248913 Farm to school programs impact fruit and vegetable consumption among girls and boys

Monday, October 31, 2011: 11:06 AM

Erin Buckwalter, MS Candidate , Department of Community Development and Applied Economics, University of Vermont, Burlington, VT, VT
Jane Kolodinsky, PhD , Community Development and Applied Economics, University of Vermont, Burlington, VT
Erin Roche, MS Candidate , Center for Rural Studies, University of Vermont, Burlington, VT, VT
INTRODUCTION: Childhood overweight and obesity is affecting American youth at an increasing rate. Children who eat more fruits and vegetables may have a lower risk of overweight. Social Cognitive Theory (SCT) provides a framework of how to change children's dietary preferences and behaviors. Farm-To-School (FTS) programs incorporate many of the key elements of the SCT and are one intervention that schools are using to address the obesity epidemic. A 2010 evaluation of FTS programs in Vermont provides data on how FTS interventions affect fruit and vegetable consumption among 9-13 year olds. METHODS: A pen and pencil survey was administered with adult supervision to 632 Vermont students at ten schools with FTS programs. Cluster analysis and structural equation modeling was used to determine whether and how component variables of the SCT influence children's likelihood of meeting dietary guidelines. Further analysis investigated whether and how gender influences the impact of each variable in the SCT model. RESULTS: Preliminary analysis indicates that social norms and self-efficacy are two areas to target in farm to school interventions to influence dietary changes, parental influence has a strong effect, and the effect of social norms influence the behavior of boys and girls differently. DISCUSSION: Components of FTS programs play a role in influencing children's dietary behaviors related to fruit and vegetable consumption. This evaluation provides a step toward understanding which interventions are likely to influence fruit and vegetable consumption and suggests that different interventions might be needed to influence consumption behaviors of boys versus girls.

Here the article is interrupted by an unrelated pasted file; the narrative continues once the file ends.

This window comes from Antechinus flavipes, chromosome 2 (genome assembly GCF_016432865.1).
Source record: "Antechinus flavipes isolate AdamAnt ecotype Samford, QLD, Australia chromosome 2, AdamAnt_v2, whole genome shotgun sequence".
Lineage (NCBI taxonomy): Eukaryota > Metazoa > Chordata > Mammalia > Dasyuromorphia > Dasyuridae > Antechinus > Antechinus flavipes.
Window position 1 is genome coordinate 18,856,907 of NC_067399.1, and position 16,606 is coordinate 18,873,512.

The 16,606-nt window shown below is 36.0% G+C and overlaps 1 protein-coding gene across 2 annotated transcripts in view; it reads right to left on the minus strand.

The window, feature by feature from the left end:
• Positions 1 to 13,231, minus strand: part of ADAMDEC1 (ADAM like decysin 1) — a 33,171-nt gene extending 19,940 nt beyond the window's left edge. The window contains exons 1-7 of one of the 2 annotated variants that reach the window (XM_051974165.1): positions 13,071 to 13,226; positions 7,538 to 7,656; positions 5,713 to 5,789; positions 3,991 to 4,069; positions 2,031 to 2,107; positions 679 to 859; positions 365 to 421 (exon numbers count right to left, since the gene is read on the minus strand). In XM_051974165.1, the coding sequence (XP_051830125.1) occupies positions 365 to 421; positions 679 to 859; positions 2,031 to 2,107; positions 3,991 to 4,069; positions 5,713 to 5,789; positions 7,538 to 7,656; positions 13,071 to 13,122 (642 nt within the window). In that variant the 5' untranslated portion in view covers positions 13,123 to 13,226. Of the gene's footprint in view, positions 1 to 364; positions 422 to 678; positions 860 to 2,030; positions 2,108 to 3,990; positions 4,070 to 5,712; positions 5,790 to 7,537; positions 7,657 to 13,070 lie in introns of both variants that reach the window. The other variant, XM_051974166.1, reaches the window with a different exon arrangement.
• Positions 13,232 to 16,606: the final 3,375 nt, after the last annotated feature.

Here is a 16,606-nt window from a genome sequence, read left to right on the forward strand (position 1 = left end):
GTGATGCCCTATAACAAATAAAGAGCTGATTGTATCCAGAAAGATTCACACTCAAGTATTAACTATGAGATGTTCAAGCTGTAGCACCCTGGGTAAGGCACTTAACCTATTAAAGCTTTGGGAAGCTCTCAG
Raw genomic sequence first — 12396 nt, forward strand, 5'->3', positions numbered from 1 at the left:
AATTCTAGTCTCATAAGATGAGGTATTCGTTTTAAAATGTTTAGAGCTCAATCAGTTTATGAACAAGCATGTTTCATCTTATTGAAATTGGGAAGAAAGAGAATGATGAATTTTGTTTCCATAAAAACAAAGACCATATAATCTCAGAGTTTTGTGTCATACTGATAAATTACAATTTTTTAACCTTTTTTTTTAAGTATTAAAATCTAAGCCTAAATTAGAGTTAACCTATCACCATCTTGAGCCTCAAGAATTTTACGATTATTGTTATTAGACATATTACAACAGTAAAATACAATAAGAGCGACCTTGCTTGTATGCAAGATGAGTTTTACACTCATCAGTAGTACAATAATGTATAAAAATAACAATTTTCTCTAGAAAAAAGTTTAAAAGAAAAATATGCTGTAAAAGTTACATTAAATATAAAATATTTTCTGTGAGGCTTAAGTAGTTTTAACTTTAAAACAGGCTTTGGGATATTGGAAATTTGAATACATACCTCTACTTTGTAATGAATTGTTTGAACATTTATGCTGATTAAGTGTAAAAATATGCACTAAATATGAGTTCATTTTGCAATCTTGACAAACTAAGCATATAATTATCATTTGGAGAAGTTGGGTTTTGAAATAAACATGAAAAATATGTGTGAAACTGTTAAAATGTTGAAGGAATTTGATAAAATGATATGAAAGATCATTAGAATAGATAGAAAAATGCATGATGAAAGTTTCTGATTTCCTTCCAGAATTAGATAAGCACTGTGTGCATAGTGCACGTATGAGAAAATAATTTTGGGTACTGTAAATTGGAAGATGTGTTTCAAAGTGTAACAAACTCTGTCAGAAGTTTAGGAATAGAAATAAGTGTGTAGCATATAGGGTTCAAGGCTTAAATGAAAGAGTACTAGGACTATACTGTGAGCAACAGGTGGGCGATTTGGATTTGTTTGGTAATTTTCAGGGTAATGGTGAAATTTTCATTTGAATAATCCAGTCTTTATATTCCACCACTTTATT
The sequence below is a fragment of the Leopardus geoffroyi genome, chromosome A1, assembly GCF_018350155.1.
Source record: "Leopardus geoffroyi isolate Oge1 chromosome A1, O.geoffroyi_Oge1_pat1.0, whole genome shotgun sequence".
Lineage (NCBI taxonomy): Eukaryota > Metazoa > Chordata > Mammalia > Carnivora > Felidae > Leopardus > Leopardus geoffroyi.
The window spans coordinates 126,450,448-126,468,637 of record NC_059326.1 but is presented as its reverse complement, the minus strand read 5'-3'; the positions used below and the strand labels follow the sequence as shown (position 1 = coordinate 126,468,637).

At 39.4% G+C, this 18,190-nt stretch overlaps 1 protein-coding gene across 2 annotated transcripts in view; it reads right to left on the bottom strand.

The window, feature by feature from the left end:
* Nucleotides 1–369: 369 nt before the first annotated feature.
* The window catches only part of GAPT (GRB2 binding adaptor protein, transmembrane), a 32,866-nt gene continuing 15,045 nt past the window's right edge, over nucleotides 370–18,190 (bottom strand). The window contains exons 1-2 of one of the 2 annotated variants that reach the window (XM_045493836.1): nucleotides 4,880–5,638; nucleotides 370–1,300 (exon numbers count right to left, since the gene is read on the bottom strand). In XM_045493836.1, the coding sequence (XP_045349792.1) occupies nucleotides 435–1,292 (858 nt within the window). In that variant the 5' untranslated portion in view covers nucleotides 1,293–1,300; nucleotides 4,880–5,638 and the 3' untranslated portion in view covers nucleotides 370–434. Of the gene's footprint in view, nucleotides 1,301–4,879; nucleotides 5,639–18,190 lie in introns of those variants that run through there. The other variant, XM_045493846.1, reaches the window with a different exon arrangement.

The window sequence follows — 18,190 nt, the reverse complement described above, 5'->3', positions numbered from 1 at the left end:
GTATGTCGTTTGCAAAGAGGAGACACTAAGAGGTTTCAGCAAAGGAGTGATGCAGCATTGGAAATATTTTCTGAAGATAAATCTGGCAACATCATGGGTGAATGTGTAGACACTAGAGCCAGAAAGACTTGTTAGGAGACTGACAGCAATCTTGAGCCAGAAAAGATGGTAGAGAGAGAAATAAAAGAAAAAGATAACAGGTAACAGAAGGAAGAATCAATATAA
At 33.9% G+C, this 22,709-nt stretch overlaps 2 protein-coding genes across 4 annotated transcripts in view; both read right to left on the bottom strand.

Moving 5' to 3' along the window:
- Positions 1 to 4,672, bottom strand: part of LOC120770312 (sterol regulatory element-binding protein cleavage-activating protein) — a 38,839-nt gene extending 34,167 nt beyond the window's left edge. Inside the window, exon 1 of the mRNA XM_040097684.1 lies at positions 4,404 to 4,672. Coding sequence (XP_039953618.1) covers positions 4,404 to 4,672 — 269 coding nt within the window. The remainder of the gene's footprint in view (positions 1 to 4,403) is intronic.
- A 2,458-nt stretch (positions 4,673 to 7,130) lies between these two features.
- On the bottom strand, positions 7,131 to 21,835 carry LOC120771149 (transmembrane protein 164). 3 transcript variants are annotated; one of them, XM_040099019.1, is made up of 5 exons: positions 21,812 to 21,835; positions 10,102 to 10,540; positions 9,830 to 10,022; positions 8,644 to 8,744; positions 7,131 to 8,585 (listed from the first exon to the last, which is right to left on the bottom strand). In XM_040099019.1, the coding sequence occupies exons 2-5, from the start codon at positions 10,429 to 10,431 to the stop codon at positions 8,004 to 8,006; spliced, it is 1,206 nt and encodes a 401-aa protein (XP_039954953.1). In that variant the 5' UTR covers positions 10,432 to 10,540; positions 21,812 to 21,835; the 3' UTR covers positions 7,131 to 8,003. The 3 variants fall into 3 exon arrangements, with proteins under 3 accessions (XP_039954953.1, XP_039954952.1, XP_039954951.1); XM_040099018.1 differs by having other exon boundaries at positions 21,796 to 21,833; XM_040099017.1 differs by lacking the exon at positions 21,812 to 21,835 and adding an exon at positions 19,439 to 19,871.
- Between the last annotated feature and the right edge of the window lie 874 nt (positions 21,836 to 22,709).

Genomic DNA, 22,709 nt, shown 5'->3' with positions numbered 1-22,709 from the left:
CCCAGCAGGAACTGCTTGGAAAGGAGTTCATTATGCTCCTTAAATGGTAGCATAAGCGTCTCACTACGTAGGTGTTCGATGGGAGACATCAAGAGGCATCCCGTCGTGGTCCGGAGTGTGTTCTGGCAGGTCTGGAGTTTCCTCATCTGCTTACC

Learning Areas:
Planning of health education strategies, interventions, and programs

Learning Objectives:
1. Evaluate the effectiveness of FTS programs to affect change in fruit and vegetable consumption. 2. Compare how effective these interventions are when accounting for gender differences.

Keywords: Health Education, School Health

Presenting author's disclosure statement:

Qualified on the content I am responsible for because: I am oversee evaluations for the Center for Rural Studies where I am director as well as oversee all research in the Department of Community Development and Applied Economics which I chair.
Any relevant financial relationships? No

I agree to comply with the American Public Health Association Conflict of Interest and Commercial Support Guidelines, and to disclose to the participants any off-label or experimental uses of a commercial product or service discussed in my presentation.